Iran launched an observation satellite into space on Friday, official news agency IRNA reported.

Hamid Fazeili, the head of Iran’s Space Organization, said that the Navid (“bearer of good news”) satellite was launched successfully, and “will be placed into orbit between 250 and 270 kilometers,” IRNA quoted him as saying.

This is the third satellite the Islamic Republic has sent into space. The previous one was launched released in June. Then, Israel expressed concerned that Tehran’s space program was a cover for the development of intercontinental ballistic missiles (ICBMs) that could carry nuclear warheads.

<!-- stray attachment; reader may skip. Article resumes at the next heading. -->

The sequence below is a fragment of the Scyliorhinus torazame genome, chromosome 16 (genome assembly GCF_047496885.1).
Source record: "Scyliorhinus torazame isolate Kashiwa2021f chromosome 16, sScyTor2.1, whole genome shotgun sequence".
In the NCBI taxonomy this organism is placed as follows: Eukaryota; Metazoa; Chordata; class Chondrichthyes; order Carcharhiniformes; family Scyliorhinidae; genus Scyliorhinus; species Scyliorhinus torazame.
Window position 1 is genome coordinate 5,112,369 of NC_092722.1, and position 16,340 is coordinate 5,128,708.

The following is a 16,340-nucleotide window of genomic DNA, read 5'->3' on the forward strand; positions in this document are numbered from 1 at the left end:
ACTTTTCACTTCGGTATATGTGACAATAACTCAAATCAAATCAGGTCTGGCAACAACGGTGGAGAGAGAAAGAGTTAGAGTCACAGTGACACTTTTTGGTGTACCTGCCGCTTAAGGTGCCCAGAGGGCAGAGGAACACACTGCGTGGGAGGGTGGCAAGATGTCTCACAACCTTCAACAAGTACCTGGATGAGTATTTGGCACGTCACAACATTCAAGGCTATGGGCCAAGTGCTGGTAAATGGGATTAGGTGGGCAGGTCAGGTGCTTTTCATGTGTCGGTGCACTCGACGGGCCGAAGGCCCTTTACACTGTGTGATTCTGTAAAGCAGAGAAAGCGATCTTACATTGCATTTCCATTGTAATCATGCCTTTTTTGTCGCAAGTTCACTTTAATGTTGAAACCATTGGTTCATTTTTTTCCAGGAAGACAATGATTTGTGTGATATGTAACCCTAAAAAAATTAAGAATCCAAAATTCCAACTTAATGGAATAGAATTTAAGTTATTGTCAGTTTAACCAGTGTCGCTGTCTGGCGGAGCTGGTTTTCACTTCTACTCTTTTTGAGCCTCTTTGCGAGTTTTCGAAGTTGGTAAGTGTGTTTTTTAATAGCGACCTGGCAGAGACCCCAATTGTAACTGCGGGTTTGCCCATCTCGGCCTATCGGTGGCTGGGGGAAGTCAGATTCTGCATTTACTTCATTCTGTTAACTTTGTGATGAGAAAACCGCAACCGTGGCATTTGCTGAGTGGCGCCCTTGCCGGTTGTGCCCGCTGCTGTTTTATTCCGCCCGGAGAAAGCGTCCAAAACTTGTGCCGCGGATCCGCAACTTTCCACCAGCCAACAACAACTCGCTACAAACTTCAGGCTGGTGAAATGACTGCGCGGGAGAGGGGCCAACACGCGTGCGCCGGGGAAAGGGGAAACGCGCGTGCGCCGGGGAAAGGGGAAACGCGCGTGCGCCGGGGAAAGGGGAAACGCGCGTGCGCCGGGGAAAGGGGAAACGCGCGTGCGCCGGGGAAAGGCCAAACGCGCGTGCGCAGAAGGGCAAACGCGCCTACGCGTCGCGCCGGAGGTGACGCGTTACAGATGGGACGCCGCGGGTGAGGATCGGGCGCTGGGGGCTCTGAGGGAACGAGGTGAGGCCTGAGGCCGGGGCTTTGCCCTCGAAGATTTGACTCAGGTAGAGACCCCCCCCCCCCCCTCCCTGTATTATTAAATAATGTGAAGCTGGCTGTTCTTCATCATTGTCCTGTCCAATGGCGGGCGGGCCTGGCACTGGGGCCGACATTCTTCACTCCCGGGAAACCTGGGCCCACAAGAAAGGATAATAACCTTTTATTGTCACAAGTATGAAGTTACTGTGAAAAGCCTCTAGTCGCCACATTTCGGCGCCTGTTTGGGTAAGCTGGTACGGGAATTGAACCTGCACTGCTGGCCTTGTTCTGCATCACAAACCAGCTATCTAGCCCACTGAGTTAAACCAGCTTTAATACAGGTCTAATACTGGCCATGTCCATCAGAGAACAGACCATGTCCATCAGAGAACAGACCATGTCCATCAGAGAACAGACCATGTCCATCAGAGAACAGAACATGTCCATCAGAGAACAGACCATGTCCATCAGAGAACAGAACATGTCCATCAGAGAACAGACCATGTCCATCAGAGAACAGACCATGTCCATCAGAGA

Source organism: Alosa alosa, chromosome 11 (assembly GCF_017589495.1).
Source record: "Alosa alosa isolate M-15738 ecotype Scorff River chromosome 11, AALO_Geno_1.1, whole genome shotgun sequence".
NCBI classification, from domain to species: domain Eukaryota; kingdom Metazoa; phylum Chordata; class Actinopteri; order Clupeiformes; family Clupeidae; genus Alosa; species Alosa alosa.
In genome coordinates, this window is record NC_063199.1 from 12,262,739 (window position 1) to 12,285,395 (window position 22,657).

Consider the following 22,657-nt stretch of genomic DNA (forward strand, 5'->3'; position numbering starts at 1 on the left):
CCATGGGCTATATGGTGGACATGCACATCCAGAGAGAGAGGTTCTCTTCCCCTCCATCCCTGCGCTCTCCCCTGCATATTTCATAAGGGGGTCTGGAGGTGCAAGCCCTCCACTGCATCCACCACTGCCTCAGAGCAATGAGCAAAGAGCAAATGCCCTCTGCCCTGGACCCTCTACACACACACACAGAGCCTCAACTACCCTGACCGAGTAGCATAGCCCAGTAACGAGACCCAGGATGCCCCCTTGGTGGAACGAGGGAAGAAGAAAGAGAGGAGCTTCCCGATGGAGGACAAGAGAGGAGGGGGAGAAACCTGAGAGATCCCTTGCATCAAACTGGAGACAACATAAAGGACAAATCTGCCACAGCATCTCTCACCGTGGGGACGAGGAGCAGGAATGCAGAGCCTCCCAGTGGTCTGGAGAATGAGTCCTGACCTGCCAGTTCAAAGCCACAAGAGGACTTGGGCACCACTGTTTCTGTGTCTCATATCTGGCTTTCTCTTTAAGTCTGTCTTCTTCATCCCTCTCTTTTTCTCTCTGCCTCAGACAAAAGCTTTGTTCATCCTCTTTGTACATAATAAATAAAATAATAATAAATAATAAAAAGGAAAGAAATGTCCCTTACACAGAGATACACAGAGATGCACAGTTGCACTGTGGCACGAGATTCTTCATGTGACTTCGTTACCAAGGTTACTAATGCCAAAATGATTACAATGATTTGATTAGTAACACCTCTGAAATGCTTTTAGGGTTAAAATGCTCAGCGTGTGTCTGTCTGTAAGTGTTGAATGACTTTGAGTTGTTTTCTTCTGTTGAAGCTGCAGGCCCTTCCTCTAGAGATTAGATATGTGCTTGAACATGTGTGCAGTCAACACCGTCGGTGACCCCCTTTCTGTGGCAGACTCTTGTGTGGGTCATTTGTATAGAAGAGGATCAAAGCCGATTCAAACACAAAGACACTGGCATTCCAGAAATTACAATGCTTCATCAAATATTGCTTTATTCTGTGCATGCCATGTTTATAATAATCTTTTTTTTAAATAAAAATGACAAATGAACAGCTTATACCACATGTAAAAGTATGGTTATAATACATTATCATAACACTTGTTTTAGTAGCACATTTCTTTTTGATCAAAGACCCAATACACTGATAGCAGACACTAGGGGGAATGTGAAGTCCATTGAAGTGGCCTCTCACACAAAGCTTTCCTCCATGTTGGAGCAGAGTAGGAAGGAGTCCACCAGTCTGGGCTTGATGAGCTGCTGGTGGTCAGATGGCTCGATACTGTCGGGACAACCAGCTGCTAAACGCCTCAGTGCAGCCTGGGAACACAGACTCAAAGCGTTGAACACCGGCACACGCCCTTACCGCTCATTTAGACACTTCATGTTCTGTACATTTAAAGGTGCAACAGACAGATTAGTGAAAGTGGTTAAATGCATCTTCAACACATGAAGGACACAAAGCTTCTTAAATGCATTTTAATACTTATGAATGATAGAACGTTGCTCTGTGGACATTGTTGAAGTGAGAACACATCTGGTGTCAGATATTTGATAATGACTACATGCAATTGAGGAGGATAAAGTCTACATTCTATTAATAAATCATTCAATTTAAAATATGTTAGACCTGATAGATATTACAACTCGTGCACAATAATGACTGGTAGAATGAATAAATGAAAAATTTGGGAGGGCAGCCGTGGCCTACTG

The Islamic Republic’s Arabic language Al-Alam television channel reported that the satellite sent up in June was called Rasad 1, “observation” in Farsi.

In February 2009, Iran launched the Omid satellite, “hope” in Farsi. Israel closely tracked the launch with various sensors, including the X-Band radar that the US stationed in the Negev in late 2008.

Yaakov Katz and Reuters contributed to this report.